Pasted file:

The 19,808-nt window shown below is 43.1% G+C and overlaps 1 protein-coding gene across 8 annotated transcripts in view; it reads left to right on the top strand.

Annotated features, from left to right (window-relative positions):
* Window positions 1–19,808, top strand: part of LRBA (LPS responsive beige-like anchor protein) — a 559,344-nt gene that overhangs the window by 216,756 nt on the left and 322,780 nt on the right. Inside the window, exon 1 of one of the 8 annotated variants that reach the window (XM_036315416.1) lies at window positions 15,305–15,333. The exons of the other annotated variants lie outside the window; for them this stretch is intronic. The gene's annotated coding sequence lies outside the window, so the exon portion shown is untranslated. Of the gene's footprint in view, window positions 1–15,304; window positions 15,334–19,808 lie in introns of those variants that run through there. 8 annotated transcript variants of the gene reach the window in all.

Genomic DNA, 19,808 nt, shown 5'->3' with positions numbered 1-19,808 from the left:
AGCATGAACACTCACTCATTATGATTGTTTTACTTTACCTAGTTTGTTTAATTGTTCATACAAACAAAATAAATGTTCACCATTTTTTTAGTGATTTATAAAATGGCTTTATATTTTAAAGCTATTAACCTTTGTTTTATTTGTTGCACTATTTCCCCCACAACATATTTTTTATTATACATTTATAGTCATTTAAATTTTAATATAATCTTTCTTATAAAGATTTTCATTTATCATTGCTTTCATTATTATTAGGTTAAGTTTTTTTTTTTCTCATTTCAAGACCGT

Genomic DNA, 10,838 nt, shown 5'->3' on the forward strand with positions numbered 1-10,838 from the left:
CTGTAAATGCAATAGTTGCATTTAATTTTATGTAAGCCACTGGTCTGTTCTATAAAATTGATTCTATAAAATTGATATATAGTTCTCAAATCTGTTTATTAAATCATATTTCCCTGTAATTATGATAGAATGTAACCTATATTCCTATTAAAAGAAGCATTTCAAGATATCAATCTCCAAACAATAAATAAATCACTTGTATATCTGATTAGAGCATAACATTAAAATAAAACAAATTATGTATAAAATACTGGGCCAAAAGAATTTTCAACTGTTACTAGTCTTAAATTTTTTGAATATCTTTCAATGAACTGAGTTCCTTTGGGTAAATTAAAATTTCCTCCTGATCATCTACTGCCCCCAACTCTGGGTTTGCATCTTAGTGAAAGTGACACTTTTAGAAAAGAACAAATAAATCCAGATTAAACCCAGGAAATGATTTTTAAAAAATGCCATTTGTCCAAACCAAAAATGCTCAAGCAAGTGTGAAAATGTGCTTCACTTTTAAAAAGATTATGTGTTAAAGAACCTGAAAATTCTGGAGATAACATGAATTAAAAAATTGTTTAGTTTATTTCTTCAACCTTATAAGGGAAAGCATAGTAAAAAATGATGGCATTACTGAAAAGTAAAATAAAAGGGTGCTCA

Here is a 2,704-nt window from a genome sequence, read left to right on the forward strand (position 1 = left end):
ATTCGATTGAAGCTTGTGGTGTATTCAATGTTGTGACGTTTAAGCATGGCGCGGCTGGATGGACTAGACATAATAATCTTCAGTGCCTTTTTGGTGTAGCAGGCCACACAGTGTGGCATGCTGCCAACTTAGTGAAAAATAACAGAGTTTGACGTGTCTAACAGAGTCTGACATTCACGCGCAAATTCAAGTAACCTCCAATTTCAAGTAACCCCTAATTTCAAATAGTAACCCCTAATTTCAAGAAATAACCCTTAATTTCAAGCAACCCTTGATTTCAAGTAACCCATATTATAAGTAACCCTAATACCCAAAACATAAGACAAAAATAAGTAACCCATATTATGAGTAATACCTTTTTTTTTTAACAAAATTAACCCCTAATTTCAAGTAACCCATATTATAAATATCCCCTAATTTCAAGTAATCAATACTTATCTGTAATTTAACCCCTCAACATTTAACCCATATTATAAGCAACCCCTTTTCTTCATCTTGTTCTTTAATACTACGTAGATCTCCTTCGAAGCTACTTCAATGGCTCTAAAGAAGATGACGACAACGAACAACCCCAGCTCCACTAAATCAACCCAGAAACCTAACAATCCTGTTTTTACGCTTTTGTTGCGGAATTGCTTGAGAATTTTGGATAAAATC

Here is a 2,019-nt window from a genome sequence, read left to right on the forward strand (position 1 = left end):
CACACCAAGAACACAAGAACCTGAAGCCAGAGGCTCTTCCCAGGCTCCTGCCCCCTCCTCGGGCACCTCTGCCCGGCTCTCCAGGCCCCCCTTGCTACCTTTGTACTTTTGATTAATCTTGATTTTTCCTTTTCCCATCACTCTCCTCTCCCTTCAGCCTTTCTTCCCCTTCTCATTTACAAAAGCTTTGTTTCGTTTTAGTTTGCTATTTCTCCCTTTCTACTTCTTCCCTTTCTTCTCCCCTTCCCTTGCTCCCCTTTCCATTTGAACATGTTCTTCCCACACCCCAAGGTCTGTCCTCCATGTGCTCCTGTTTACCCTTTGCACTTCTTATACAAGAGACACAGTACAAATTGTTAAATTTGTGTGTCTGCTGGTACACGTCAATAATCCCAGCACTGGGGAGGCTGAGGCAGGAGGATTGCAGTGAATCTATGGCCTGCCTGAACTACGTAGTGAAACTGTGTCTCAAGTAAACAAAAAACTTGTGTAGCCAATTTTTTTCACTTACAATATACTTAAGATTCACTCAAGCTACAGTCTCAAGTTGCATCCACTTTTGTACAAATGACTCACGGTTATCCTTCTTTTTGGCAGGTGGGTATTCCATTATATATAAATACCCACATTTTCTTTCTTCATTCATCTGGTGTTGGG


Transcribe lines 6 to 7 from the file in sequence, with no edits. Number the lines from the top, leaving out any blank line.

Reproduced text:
Genomic DNA, 10,838 nt, shown 5'->3' on the forward strand with positions numbered 1-10,838 from the left:
CTGTAAATGCAATAGTTGCATTTAATTTTATGTAAGCCACTGGTCTGTTCTATAAAATTGATTCTATAAAATTGATATATAGTTCTCAAATCTGTTTATTAAATCATATTTCCCTGTAATTATGATAGAATGTAACCTATATTCCTATTAAAAGAAGCATTTCAAGATATCAATCTCCAAACAATAAATAAATCACTTGTATATCTGATTAGAGCATAACATTAAAATAAAACAAATTATGTATAAAATACTGGGCCAAAAGAATTTTCAACTGTTACTAGTCTTAAATTTTTTGAATATCTTTCAATGAACTGAGTTCCTTTGGGTAAATTAAAATTTCCTCCTGATCATCTACTGCCCCCAACTCTGGGTTTGCATCTTAGTGAAAGTGACACTTTTAGAAAAGAACAAATAAATCCAGATTAAACCCAGGAAATGATTTTTAAAAAATGCCATTTGTCCAAACCAAAAATGCTCAAGCAAGTGTGAAAATGTGCTTCACTTTTAAAAAGATTATGTGTTAAAGAACCTGAAAATTCTGGAGATAACATGAATTAAAAAATTGTTTAGTTTATTTCTTCAACCTTATAAGGGAAAGCATAGTAAAAAATGATGGCATTACTGAAAAGTAAAATAAAAGGGTGCTCA